County Commission postpones letter of intent to give acreage to U.S. Army

Darryl Lloyd, President of the African American Accountability Alliance
Darryl Lloyd, President of the African American Accountability Alliance

The Alachua Board of County Commissioners agreed to postpone a letter of intent to donate 103 acres to the U.S. Army and revisit the item at the first regular meeting in April.

The property, located in the northeast corridor of Gainesville, would become an Army surplus area housing military vehicles and equipment.

Ken Cornell
Alachua County Commissioner Ken Cornell

Several members of the 4As (African American Accountability Alliance) spoke to the BOCC at the Feb. 25 meeting asking that the decision to approve a letter of intent be postponed until the community could learn more about the impact a surplus station would have and if the property would benefit the community if it was developed.

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 Darry Lloyd, president of the 4As, said many questions about the parcel had not been answered.

“We haven’t had done due diligence,” Lloyd said. “We asked questions regarding this information and we haven’t the answers. So before you move forward doing a deed and just giving the property to the military, I believe more citizens need to be engaged in this process.”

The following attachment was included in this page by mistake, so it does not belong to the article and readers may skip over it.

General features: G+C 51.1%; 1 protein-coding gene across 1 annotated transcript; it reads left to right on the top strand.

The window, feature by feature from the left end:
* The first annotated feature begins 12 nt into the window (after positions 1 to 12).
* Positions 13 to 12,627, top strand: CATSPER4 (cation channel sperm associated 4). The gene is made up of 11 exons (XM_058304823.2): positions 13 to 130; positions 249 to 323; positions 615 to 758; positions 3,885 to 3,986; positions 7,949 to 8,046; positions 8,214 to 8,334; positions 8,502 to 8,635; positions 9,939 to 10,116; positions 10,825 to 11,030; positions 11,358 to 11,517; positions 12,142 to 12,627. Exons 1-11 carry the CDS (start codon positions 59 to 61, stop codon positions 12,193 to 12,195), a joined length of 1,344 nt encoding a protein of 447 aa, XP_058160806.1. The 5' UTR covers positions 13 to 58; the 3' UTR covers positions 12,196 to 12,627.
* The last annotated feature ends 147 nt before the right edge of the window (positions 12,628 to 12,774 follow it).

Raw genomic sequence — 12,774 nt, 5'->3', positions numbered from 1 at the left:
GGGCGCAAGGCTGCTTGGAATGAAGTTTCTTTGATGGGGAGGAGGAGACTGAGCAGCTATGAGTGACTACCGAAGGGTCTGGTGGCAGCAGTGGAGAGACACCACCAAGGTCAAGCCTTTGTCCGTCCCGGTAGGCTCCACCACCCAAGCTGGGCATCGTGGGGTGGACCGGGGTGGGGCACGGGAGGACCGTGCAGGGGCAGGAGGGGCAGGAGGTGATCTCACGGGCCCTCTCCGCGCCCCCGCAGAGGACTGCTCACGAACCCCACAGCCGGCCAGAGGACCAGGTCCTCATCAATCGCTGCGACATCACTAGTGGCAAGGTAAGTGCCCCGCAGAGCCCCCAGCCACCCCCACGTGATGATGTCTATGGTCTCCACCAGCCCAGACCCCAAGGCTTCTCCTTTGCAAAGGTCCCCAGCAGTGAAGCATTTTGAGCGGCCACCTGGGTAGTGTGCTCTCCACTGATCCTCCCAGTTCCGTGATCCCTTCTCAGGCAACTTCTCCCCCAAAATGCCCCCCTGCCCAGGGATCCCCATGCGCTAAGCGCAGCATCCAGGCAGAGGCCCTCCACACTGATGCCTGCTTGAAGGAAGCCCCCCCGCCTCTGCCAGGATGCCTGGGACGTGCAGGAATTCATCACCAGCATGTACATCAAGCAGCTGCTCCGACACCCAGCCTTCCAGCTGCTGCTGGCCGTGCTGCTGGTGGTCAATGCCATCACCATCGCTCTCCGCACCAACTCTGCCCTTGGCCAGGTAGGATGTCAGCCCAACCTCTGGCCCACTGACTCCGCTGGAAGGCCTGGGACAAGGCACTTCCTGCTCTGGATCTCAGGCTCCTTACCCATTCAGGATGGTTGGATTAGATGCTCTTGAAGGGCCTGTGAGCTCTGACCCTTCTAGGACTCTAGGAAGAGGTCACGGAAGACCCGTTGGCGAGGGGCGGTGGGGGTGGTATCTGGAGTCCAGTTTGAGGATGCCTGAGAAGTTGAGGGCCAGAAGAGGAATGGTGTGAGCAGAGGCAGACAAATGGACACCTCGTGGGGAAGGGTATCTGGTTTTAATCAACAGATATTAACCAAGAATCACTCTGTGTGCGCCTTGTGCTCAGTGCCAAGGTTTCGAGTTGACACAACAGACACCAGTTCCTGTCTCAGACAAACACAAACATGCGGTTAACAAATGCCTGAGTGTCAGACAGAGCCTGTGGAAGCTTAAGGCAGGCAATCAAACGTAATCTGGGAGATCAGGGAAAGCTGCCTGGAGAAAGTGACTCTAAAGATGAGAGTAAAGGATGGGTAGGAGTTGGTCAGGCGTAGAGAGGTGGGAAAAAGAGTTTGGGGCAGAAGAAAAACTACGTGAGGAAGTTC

“When you look at what has been promised to the folks in the eastern corridor of this county there hasn’t been enough done, enough conversations,” Lloyd added. “We can do better than that.”

County Manager Michele Lieberman said the letter of intent did not guarantee a transfer of property.

“We are not deeding the property,” Leiberman said. “The resolution and letter of intent is required to show that the County has the right to transfer the property. It’s merely a step in the process that allows (the U.S. Army) to complete their due diligence.”

County Commissioner Ken Cornell agreed that neither the County Commission nor the U.S. Army had done a good job communicating to the community the benefits of the land transfer would offer.

“Where has the reserve done this in another part of the country?,” Cornell asked. “What is the economic impact, so the community can understand we’re not just giving away money so the Army has a place. It’s an economic driver.  If this is such a great thing, we should be promoting it.”

Cornell said he was interested in getting back the direct and indirect economic status report about the surplus station from the University of Florida in the next two weeks. The property was originally deeded to Alachua County in 1972.

Cornell then successfully moved to postpone the item to the April 7 meeting and direct staff to reach out to the Airport Authority for its written input regarding its outparcels and responding to the Board with opportunities to combine those or how having an Army facility would affect those outparcels.

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